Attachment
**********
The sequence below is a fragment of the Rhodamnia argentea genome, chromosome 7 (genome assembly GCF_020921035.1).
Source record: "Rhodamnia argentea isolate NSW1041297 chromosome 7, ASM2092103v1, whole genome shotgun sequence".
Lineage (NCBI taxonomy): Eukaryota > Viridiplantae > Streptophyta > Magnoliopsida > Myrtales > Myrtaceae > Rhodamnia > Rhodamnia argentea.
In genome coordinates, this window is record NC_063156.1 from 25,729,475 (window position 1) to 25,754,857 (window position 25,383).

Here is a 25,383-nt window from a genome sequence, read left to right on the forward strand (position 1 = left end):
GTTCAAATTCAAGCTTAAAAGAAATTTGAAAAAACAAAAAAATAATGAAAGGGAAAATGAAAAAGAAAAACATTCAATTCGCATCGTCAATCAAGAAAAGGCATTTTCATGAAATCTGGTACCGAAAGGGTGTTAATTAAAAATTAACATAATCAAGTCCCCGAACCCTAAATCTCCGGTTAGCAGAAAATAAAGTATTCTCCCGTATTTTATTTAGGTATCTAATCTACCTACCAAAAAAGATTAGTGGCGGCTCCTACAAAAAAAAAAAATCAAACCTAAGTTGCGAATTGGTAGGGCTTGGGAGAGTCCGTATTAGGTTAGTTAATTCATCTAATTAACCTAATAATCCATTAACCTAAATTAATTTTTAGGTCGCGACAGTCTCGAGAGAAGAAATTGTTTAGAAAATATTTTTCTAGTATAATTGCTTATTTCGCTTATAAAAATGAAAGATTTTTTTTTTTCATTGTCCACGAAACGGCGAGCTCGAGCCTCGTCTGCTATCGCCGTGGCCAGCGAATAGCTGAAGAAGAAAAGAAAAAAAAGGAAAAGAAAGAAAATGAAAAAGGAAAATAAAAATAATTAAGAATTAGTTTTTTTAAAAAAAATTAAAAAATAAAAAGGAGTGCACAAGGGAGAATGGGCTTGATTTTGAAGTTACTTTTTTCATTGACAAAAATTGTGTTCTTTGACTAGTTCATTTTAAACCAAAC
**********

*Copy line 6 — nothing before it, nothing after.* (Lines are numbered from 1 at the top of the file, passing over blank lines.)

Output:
GTTCAAATTCAAGCTTAAAAGAAATTTGAAAAAACAAAAAAATAATGAAAGGGAAAATGAAAAAGAAAAACATTCAATTCGCATCGTCAATCAAGAAAAGGCATTTTCATGAAATCTGGTACCGAAAGGGTGTTAATTAAAAATTAACATAATCAAGTCCCCGAACCCTAAATCTCCGGTTAGCAGAAAATAAAGTATTCTCCCGTATTTTATTTAGGTATCTAATCTACCTACCAAAAAAGATTAGTGGCGGCTCCTACAAAAAAAAAAAATCAAACCTAAGTTGCGAATTGGTAGGGCTTGGGAGAGTCCGTATTAGGTTAGTTAATTCATCTAATTAACCTAATAATCCATTAACCTAAATTAATTTTTAGGTCGCGACAGTCTCGAGAGAAGAAATTGTTTAGAAAATATTTTTCTAGTATAATTGCTTATTTCGCTTATAAAAATGAAAGATTTTTTTTTTTCATTGTCCACGAAACGGCGAGCTCGAGCCTCGTCTGCTATCGCCGTGGCCAGCGAATAGCTGAAGAAGAAAAGAAAAAAAAGGAAAAGAAAGAAAATGAAAAAGGAAAATAAAAATAATTAAGAATTAGTTTTTTTAAAAAAAATTAAAAAATAAAAAGGAGTGCACAAGGGAGAATGGGCTTGATTTTGAAGTTACTTTTTTCATTGACAAAAATTGTGTTCTTTGACTAGTTCATTTTAAACCAAAC